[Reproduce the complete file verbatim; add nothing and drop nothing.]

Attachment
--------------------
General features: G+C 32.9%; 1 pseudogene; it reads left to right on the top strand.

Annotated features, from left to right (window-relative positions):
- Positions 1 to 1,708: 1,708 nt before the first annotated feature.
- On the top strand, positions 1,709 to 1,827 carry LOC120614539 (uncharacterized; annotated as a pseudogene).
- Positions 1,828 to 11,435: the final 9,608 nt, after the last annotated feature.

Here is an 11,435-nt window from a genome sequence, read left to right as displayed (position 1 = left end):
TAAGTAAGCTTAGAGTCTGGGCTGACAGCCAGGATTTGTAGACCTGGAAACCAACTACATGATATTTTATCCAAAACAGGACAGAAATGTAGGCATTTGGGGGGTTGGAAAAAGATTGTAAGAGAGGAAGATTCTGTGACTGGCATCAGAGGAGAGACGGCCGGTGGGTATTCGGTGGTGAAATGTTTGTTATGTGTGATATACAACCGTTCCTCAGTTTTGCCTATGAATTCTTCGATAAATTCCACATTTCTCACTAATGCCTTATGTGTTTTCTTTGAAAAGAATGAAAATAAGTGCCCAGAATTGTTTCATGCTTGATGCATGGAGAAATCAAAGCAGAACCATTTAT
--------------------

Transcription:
General features: G+C 32.9%; 1 pseudogene; it reads left to right on the top strand.

Annotated features, from left to right (window-relative positions):
- Positions 1 to 1,708: 1,708 nt before the first annotated feature.
- On the top strand, positions 1,709 to 1,827 carry LOC120614539 (uncharacterized; annotated as a pseudogene).
- Positions 1,828 to 11,435: the final 9,608 nt, after the last annotated feature.

Here is an 11,435-nt window from a genome sequence, read left to right as displayed (position 1 = left end):
TAAGTAAGCTTAGAGTCTGGGCTGACAGCCAGGATTTGTAGACCTGGAAACCAACTACATGATATTTTATCCAAAACAGGACAGAAATGTAGGCATTTGGGGGGTTGGAAAAAGATTGTAAGAGAGGAAGATTCTGTGACTGGCATCAGAGGAGAGACGGCCGGTGGGTATTCGGTGGTGAAATGTTTGTTATGTGTGATATACAACCGTTCCTCAGTTTTGCCTATGAATTCTTCGATAAATTCCACATTTCTCACTAATGCCTTATGTGTTTTCTTTGAAAAGAATGAAAATAAGTGCCCAGAATTGTTTCATGCTTGATGCATGGAGAAATCAAAGCAGAACCATTTAT